Encryption & Security
WhileVPN.ht users benefit from strong encryption (AES-256) and the strongest VPN protocol (OpenVPN), the software is sorely lacking any sort of advanced settings at all.
Not only is there no kill switch feature, meaning your IP address could be exposed should the connection drop for any reason, there’s also no protection against DNS or IPv6 leaks. This was made extremely evident in our tests when our DNS requests were being leaked on almost every server we connected to.
This makes using a VPN in the first place totally pointless, as not only can your ISP see everything you do online, they can also link this back to your physical location. This needs to be fixed before we’d even think about recommending VPN.ht as a secure provider.
Check out our guide to VPN leaks for more information.
- OpenVPN (TCP/UDP)
- Smart DNS
A lack of obfuscation tools means we’d hesitate to recommend VPN.ht to anyone planning on connecting out from China or another high-censorship country, despite it claiming to provide unrestricted access no matter where you’re located.
The support team recommends using OpenVPN in these sorts of locations, but we know this is one of the least reliable options as it’s easily detected and blocked by censors. If you’re looking for a provider with a proven track record at accessing blocked content, check out Astrill.
VPN.ht operates a strict zero-logs policy, not even collecting any anonymous connection metadata when you connect to the VPN. This means that, in theory, nothing you do online can be linked back to you, although the fact that it leaks your DNS makes it somewhat more of a concern.
Usually, VPN.ht’s Hong Kong jurisdiction wouldn’t be any sort of issue due to its zero logging approach, however the results of our leak test have made us a little more wary. It’s still not too much to be concerned about though, especially as there’s a warrant canary on the site that’s updated on a daily basis.
This warrant canary informs users that no personal information has been requested by or handed over to law enforcement agencies – it even includes a snippet from TorrentFreak to verify the date.
Ease of Use
Our experience using VPN.ht’s desktop app left a lot to be desired. Not only is it one of the most unattractive we’ve seen so far, it also has several usability faults that left us feeling frustrated and wasted a lot of time.
There’s no separate login screen and everything is squashed into one window – connection status, logs, and server list. The scrolling feature didn’t work but using the arrows on our keyboard solved the problem, although this shouldn’t be necessary.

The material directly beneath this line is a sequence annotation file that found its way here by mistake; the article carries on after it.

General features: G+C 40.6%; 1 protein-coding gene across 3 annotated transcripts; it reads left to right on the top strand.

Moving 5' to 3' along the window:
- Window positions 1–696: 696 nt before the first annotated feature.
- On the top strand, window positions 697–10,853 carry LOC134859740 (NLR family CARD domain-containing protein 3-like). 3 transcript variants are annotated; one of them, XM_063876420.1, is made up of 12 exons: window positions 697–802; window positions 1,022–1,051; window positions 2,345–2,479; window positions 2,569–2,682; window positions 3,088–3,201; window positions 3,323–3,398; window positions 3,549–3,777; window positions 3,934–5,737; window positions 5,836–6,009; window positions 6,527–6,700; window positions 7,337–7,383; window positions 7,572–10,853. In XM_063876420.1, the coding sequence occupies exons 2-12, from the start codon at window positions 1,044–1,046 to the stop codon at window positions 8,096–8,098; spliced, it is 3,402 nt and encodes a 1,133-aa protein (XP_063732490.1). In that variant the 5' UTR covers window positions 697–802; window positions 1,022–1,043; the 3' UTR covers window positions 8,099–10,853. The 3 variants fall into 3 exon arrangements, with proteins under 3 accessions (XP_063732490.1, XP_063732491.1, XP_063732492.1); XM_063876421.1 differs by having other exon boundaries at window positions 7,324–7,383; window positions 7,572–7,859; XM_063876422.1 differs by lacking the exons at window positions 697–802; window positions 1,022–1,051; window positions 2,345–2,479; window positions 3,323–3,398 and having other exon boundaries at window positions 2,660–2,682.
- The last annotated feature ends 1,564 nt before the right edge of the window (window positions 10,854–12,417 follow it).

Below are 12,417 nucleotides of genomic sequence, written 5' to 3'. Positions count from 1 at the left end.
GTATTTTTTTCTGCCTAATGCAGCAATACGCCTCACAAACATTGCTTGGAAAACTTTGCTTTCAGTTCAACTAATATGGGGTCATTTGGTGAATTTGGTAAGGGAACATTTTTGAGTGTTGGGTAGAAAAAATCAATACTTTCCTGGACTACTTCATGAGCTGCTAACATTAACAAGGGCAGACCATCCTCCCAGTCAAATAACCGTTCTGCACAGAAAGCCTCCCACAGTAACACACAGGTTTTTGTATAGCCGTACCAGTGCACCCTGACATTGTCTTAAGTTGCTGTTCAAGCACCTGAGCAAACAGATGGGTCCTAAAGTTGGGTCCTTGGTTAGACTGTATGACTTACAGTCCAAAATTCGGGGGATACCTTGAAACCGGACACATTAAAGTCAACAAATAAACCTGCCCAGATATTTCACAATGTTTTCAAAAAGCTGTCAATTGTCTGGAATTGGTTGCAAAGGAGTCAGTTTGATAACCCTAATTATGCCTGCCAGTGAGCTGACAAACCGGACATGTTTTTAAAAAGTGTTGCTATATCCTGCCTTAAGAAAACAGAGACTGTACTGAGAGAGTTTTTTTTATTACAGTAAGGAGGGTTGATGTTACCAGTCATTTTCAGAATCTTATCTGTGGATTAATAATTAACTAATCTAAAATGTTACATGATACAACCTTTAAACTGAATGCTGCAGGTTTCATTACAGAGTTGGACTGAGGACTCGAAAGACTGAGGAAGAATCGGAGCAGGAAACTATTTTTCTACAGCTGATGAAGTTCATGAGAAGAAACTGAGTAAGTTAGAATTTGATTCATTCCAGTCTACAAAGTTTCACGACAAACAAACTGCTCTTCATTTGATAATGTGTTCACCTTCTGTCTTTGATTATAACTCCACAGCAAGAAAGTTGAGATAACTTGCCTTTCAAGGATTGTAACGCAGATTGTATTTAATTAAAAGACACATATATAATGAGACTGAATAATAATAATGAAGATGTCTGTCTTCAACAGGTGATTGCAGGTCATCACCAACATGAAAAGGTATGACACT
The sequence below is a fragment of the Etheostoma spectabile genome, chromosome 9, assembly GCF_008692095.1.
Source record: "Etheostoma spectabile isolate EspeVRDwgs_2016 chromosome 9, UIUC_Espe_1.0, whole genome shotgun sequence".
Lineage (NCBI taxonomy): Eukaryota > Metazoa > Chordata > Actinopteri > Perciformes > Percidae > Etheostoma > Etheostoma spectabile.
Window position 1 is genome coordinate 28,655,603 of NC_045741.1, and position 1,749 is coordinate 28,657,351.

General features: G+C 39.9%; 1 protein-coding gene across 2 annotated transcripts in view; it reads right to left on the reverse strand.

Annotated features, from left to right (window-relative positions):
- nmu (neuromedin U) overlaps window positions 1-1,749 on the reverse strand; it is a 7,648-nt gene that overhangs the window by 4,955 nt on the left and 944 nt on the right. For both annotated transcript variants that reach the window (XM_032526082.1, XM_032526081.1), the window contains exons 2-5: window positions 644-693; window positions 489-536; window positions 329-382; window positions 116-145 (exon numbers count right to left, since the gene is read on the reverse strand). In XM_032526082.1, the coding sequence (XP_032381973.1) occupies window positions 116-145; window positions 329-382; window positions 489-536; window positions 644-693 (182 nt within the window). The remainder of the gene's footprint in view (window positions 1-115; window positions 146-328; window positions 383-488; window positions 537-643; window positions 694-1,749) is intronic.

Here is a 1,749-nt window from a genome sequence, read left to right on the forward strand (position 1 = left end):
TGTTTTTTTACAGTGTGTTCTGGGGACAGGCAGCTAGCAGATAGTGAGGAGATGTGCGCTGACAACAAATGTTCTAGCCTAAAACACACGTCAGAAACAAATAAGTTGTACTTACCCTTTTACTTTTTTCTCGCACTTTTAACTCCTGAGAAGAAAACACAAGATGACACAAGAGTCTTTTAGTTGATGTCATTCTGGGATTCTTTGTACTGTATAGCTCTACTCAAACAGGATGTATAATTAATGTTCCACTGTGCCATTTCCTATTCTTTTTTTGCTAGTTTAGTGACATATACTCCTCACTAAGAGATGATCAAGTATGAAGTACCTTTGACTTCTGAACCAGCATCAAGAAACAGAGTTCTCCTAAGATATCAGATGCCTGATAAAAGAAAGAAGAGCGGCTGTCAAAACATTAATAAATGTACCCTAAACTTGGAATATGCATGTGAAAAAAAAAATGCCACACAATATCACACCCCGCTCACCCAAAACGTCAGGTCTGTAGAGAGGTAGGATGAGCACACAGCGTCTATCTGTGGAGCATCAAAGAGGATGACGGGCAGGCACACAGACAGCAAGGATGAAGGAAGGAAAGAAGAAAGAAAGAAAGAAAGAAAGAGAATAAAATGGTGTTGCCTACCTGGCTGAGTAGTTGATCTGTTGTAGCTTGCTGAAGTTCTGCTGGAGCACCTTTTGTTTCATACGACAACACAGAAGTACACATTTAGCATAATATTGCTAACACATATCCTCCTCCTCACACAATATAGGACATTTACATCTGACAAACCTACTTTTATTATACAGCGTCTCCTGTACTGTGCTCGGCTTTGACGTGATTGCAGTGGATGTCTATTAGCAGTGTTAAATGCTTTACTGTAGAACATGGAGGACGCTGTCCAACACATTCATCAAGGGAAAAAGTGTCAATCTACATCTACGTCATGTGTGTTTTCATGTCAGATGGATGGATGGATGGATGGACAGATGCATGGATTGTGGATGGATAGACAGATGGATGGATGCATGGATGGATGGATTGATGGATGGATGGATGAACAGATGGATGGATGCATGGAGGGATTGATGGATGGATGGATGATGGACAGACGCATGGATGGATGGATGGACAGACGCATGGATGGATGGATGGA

Several servers failed to connect at all, and those that did work often took upwards of 60 seconds to get up and running, which is unacceptable. There’s a separate ‘Preferences’ tab but this only allows you to select your encryption and configure SmartDNS settings.
At least installing the software was easy enough. Just visit VPN.ht’s website, click the ‘Software’ tab and download the relevant custom app for your device. Follow the prompts given to you by the installation wizard and you can’t go far wrong.
The support on offer from VPN.ht is incredibly basic and sorely lacking in depth and detail. Not only this, the website is very badly organized, meaning it takes a lot longer than it should to find the most basic bits of information. The setup guides are useful but that’s pretty much it.
There’s also no live chat feature, so your only chance at getting in touch with a human being is to use the support form on the website. We sent them a very simple question and got a response within exactly 24 hours – it wasn’t very helpful, though. A lot of work is needed to bring VPN.ht up to scratch with its competitors.
The Bottom Line
- Good local speeds
- Works with Netflix
- No P2P restrictions
- Zero logging policy
- Compatible with major platforms
- DNS leaks on most servers
- Limited server network
- Basic customer support
- Apps need a huge makeover
- No advanced features
VPN.ht needs to make a huge number of improvements before it provides an acceptable level of security.
In terms of performance it certainly delivers the goods, but it’s just not worth sacrificing your privacy for, especially when there are providers out there doing a much better job for the same price.
If you just need a VPN to spoof your location and watch Netflix, VPN.ht will do the job, but anyone looking for serious levels of protection is out of luck.